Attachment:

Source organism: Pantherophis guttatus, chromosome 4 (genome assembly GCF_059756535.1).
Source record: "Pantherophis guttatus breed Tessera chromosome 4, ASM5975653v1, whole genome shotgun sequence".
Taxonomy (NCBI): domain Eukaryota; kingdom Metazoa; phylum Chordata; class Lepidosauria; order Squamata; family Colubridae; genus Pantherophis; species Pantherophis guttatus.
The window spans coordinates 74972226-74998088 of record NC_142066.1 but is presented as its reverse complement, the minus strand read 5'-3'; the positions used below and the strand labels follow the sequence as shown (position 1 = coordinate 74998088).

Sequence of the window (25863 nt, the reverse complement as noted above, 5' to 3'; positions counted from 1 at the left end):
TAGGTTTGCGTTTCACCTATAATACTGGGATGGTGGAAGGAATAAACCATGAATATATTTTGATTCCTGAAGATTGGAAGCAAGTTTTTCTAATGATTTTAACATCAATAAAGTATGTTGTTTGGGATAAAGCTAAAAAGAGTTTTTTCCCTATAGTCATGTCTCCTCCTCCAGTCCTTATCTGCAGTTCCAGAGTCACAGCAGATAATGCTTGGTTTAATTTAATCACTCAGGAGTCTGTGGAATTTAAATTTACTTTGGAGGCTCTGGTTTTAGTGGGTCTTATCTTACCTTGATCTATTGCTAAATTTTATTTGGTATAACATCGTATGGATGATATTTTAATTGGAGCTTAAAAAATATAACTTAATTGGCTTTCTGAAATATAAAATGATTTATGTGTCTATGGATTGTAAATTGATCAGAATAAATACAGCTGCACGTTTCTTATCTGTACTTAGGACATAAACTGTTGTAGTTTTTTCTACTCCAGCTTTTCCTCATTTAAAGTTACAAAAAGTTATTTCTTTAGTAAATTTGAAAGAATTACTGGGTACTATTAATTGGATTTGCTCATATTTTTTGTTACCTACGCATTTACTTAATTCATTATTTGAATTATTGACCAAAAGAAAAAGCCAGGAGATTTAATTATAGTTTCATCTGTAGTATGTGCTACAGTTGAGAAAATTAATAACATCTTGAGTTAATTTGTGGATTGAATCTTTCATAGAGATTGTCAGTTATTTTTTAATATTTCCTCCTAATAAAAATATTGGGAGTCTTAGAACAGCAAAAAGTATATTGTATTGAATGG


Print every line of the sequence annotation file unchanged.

Source organism: Pantherophis guttatus, chromosome 4 (genome assembly GCF_059756535.1).
Source record: "Pantherophis guttatus breed Tessera chromosome 4, ASM5975653v1, whole genome shotgun sequence".
Taxonomy (NCBI): domain Eukaryota; kingdom Metazoa; phylum Chordata; class Lepidosauria; order Squamata; family Colubridae; genus Pantherophis; species Pantherophis guttatus.
The window spans coordinates 74972226-74998088 of record NC_142066.1 but is presented as its reverse complement, the minus strand read 5'-3'; the positions used below and the strand labels follow the sequence as shown (position 1 = coordinate 74998088).

Sequence of the window (25863 nt, the reverse complement as noted above, 5' to 3'; positions counted from 1 at the left end):
TAGGTTTGCGTTTCACCTATAATACTGGGATGGTGGAAGGAATAAACCATGAATATATTTTGATTCCTGAAGATTGGAAGCAAGTTTTTCTAATGATTTTAACATCAATAAAGTATGTTGTTTGGGATAAAGCTAAAAAGAGTTTTTTCCCTATAGTCATGTCTCCTCCTCCAGTCCTTATCTGCAGTTCCAGAGTCACAGCAGATAATGCTTGGTTTAATTTAATCACTCAGGAGTCTGTGGAATTTAAATTTACTTTGGAGGCTCTGGTTTTAGTGGGTCTTATCTTACCTTGATCTATTGCTAAATTTTATTTGGTATAACATCGTATGGATGATATTTTAATTGGAGCTTAAAAAATATAACTTAATTGGCTTTCTGAAATATAAAATGATTTATGTGTCTATGGATTGTAAATTGATCAGAATAAATACAGCTGCACGTTTCTTATCTGTACTTAGGACATAAACTGTTGTAGTTTTTTCTACTCCAGCTTTTCCTCATTTAAAGTTACAAAAAGTTATTTCTTTAGTAAATTTGAAAGAATTACTGGGTACTATTAATTGGATTTGCTCATATTTTTTGTTACCTACGCATTTACTTAATTCATTATTTGAATTATTGACCAAAAGAAAAAGCCAGGAGATTTAATTATAGTTTCATCTGTAGTATGTGCTACAGTTGAGAAAATTAATAACATCTTGAGTTAATTTGTGGATTGAATCTTTCATAGAGATTGTCAGTTATTTTTTAATATTTCCTCCTAATAAAAATATTGGGAGTCTTAGAACAGCAAAAAGTATATTGTATTGAATGG